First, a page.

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Indian Cricket Board Cancels 2 IPL Franchises

By on October 10, 2010

Rajasthan Royals and Kings XI Punjab have had their Indian Premier League licenses revoked for alleged breaches of their franchise agreements and new club Kochi has been ordered to finalize its ownership structure within 10 days.

The Board of Control for Cricket in India announced the unanimous decision after an emergency meeting Sunday. The Royals, led by Australian great Shane Warne and winners of the inaugural tournament in 2008, and Kings have been at the center of corruption allegations involving the league’s former commissioner Lalit Modi.

The BCCI suspended Modi earlier this year and set up a committee in July to investigate bribery allegations in the 2008 awarding of the bids for franchises in the lucrative Twenty20 league.

But BCCI president Shashank Manohar said the elimination of the Jaipur-based Royals and Kings XI Punjab, which has Australian paceman Brett Lee and Sri Lankan wicketkeeper-batsman Kumar Sangakkara under contract, had nothing to do with Modi.

“The decision to terminate the contract of Punjab and Rajasthan franchises were taken purely based on legal opinion we received and the breaches committed by these franchises,” he told reporters after the board announced its unanimous decision.

Those breaches, he said, involved unsanctioned changes in shareholding patterns, or differences between the names of the bidders and those who eventually entered the agreements.

Modi has denied any wrongdoing in the bidding process, and says his running of the highly successful IPL was completely transparent.

The BCCI issued a notice to Kochi, asking that it resolve internal disputes over the ownership shares within 10 days and incorporate.

Dozens of international cricket stars are contracted to the Indian Premier League. There was no immediate indication if the clubs would be replaced or what would happen to the players contracted to the Royals and Kings. The IPL had been expected to expand from eight to 10 clubs in 2011, its fourth season.

But the next season is already in doubt, with Rajasthan considering a legal challenge to the decision.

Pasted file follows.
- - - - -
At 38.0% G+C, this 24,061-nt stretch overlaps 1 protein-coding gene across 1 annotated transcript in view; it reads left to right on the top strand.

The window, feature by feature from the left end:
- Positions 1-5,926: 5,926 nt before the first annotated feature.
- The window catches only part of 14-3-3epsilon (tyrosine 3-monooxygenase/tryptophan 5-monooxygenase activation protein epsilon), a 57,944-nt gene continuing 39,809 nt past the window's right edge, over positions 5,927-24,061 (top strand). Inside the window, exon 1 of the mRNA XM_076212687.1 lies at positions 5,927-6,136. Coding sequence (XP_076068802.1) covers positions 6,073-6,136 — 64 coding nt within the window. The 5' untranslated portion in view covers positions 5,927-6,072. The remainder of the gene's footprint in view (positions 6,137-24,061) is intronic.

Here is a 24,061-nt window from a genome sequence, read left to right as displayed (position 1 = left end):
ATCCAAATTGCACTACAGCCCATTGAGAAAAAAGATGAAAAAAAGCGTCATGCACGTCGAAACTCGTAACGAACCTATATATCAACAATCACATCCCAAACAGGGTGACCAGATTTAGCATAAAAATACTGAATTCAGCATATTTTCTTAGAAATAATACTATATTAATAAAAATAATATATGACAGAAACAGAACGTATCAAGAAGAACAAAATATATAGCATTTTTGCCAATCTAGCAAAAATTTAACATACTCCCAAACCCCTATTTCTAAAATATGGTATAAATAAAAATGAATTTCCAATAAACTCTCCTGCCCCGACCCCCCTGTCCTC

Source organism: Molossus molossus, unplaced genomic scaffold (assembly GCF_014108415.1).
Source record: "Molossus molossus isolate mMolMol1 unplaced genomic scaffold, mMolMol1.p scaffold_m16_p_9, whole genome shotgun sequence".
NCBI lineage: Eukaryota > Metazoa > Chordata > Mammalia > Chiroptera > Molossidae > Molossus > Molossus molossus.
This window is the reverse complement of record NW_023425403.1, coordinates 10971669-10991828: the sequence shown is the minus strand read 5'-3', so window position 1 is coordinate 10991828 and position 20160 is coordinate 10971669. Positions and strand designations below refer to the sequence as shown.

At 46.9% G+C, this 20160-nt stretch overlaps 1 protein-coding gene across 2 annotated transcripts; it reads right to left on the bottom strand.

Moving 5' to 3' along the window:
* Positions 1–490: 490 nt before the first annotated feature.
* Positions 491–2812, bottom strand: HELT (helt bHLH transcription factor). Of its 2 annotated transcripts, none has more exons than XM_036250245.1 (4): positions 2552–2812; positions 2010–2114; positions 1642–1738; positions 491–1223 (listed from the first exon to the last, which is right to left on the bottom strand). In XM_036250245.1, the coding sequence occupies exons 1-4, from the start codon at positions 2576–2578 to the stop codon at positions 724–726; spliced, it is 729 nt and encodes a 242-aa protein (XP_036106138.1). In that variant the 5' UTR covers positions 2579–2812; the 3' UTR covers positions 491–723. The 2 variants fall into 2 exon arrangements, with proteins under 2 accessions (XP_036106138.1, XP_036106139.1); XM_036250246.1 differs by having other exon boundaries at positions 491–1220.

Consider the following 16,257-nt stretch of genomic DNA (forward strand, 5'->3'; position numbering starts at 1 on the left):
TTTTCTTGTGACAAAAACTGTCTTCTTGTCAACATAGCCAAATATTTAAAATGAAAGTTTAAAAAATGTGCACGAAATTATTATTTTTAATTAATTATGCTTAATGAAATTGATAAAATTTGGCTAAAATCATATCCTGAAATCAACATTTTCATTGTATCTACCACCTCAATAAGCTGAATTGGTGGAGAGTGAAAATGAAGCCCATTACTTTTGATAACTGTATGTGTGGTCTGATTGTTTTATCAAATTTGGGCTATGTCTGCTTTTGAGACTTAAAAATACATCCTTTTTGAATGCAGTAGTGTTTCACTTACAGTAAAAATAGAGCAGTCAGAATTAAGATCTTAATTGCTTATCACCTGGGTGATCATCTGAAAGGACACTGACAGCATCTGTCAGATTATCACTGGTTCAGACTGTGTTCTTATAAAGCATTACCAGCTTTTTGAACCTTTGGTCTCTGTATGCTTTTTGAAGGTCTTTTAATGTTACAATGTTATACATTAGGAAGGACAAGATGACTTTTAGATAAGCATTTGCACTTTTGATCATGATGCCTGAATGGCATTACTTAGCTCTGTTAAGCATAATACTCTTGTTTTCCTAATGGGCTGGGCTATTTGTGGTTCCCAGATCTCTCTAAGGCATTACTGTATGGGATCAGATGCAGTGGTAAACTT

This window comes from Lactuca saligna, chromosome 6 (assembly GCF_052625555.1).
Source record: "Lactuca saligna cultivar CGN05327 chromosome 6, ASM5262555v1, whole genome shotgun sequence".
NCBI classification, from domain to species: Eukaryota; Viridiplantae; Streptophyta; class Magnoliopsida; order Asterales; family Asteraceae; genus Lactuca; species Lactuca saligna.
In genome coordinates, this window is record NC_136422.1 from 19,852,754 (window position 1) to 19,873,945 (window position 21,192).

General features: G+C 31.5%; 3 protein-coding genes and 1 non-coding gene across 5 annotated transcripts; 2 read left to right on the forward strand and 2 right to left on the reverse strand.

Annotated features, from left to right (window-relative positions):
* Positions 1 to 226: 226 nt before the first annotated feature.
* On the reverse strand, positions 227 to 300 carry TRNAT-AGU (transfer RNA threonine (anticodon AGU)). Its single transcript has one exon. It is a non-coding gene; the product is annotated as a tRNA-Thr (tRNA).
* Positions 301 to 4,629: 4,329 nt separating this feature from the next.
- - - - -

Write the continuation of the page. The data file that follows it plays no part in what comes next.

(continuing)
Raj Kundra, one of the co-owners of the Rajasthan club, told Press Trust of India: “I don’t see IPL 4 happening if the BCCI treats other teams like this.”

“The termination of the contract by BCCI is shocking. We are seriously thinking of a legal action. We need to see a copy of the termination notice and study it,” Kundra said.

In a stream of posts on Twitter, Modi urged the clubs to take control of the IPL and criticized the president of the BCCI for taking “a path of vengeance” that will damage the game.

“The Game is bigger than the organisation. The Owners should get together and Run the League, ” he tweeted. “IPL should not be destroyed.”

Modi accused the BCCI of having “total disregard for franchisees” and had “lost the ability to administer sensibly.”

“The status of all teams is the same. They were all approved. There is no ambiguity as far as that is concerned. The action it totally illegal,” he tweeted. The BCCI is “hell bent on destroying something that we as Indians are proud of _ The IPL. So as to satisfy there personal Agendas.”

Warne, who woke up to the news in England and was returning to Australia on Sunday, asked “What now for the youngsters”?

Warne also used the microblogging site to criticize the BCCI’s decision.

“The royals gave young unknown Indian players a chance,” he wrote. “3 seasons ago royals won the first ever ipl, underdogs come good what a story, it helped give credibility to the competition !!! Now look.”

“Such sad news for us and our loyal fans, shattering to all.”

Rajasthan and Kings XI Punjab were two of the original eight clubs in the tournament which revitalized cricket globally and sparked a range of other Twenty20 events around the world. The game is popular because it can produce a result in three hours, making it much shorter than the standard 50-over one-day internationals or the five-day test matches.

The bidding for the franchises attracted high-profile business owners and Bollywood celebrities in cricket mad India.

Rajasthan Royals was owned by Emerging Media and acquired for $67 million.

Indian actress Priety Zinta is one of four owners of the Kings XI Punjab. The group paid $76 million for the Mohali-based team.

Source: Yahoo Cricket

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